Go to HHH home page.
Smart Politics
 


Democratic-Controlled Legislatures Overseeing 17 of the 20 Highest State Budget Deficits Nationwide

Bookmark and Share

How are states going to balance the budget deficits that are mounting across the nation?

For that answer, you'll have to ask the Democrats - as they control both the Senate and House in 17 of the top 20 states with the largest FY 2010 per capita deficits.

The National Conference of State Legislatures recently issued state level budget deficit data.

A Smart Politics analysis finds Democrats are in charge of 35 of the 40 chambers in states with the 20 largest deficits, including control of both the Senate and House in 17 of these 20 states.

Only Arizona (ranked #9) and Kansas (#15) have legislatures entirely under control of the GOP in the states facing the biggest budget crises nationwide. In Virginia (#20), control is split, with Democrats in charge of the Senate and Republicans with the partisan advantage in the House.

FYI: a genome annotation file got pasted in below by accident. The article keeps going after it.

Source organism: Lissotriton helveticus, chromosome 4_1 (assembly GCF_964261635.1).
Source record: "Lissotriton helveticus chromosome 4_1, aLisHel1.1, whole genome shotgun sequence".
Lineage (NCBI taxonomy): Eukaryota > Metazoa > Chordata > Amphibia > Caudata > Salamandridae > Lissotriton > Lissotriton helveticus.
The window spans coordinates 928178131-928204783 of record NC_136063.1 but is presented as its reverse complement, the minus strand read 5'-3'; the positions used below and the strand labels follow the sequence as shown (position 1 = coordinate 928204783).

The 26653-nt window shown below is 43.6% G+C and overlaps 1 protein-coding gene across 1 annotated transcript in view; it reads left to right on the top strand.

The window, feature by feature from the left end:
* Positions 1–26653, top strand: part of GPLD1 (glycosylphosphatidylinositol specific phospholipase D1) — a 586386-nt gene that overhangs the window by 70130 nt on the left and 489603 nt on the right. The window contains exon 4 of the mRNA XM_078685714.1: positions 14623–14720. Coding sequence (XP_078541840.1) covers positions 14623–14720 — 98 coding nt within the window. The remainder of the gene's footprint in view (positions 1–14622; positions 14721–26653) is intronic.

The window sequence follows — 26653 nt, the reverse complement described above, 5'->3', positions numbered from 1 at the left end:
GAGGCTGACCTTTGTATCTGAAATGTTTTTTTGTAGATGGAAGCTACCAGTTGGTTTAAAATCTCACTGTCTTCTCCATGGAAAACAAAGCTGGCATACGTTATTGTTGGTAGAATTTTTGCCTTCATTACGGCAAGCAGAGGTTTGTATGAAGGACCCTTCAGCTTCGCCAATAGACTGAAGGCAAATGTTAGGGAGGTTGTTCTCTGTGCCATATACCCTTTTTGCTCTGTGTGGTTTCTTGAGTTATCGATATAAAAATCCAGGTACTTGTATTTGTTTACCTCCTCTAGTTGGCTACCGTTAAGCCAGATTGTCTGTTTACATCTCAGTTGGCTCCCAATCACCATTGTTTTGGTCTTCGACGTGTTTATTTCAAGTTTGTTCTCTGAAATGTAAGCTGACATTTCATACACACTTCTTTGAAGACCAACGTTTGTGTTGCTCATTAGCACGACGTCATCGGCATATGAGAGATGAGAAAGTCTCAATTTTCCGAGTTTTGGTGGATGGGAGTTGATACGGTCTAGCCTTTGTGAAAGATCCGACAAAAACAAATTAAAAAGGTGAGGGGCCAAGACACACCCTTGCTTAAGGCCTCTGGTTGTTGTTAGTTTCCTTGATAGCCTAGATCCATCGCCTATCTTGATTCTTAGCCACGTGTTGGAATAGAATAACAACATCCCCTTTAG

Democrats, meanwhile, control both chambers in the other 17 states: Hawaii, New York, Connecticut, California, New Jersey, Delaware, Washington, Minnesota, Massachusetts, Louisiana, Wisconsin, Rhode Island, Nevada, Vermont, Maryland, Maine, and Iowa. (Note: while Democrats currently control a majority of state legislatures (27), they still preside over a vastly disproportionate number of states in the deepest financial trouble).

Of course, budget decisions made prior to the 2008 elections helped to shape the current fiscal crises that states are now facing - and will face in FY 2010.

But a Smart Politics analysis of party control of these 20 state legislatures prior to the 2008 elections still finds that Democratic Party-run legislatures dominated the list of the highest per capita budget deficit offenders:

· Democrats controlled 13 legislatures prior to the 2008 elections, compared to just 2 for the GOP (Arizona and Kansas), with control split in the other 5 states (New York, Delaware, Wisconsin, Nevada, and Virginia).

· Democrats held 61 percent of the Senate seats in these states, compared to just 39 percent for Republicans.

· Democrats held 62 percent of the House seats in these states, while Republicans held only 37 percent, with 1 percent held by third parties.